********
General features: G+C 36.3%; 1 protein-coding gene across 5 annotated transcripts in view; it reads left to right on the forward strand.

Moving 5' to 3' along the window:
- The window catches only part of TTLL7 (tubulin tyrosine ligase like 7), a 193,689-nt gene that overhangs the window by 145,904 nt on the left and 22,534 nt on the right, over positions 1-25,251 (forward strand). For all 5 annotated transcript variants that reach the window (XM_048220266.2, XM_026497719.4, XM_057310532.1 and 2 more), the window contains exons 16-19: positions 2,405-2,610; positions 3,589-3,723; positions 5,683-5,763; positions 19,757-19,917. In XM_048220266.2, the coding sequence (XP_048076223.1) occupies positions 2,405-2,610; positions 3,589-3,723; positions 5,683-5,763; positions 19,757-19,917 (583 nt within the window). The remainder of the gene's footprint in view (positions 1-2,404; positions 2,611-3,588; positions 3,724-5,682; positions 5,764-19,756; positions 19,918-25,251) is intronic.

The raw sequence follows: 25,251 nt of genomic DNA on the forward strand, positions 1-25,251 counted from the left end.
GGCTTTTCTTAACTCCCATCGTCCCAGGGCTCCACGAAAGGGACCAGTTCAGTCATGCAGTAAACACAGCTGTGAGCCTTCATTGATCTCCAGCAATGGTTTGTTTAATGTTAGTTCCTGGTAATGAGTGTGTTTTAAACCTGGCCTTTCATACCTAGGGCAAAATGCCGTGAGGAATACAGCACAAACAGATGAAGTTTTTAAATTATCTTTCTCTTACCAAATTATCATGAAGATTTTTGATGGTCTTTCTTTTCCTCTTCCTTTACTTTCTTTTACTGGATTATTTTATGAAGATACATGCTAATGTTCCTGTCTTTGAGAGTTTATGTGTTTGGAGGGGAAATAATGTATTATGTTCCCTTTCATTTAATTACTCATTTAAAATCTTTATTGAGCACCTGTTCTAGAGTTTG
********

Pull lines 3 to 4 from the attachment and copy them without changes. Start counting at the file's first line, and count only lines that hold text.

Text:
- The window catches only part of TTLL7 (tubulin tyrosine ligase like 7), a 193,689-nt gene that overhangs the window by 145,904 nt on the left and 22,534 nt on the right, over positions 1-25,251 (forward strand). For all 5 annotated transcript variants that reach the window (XM_048220266.2, XM_026497719.4, XM_057310532.1 and 2 more), the window contains exons 16-19: positions 2,405-2,610; positions 3,589-3,723; positions 5,683-5,763; positions 19,757-19,917. In XM_048220266.2, the coding sequence (XP_048076223.1) occupies positions 2,405-2,610; positions 3,589-3,723; positions 5,683-5,763; positions 19,757-19,917 (583 nt within the window). The remainder of the gene's footprint in view (positions 1-2,404; positions 2,611-3,588; positions 3,724-5,682; positions 5,764-19,756; positions 19,918-25,251) is intronic.

The raw sequence follows: 25,251 nt of genomic DNA on the forward strand, positions 1-25,251 counted from the left end.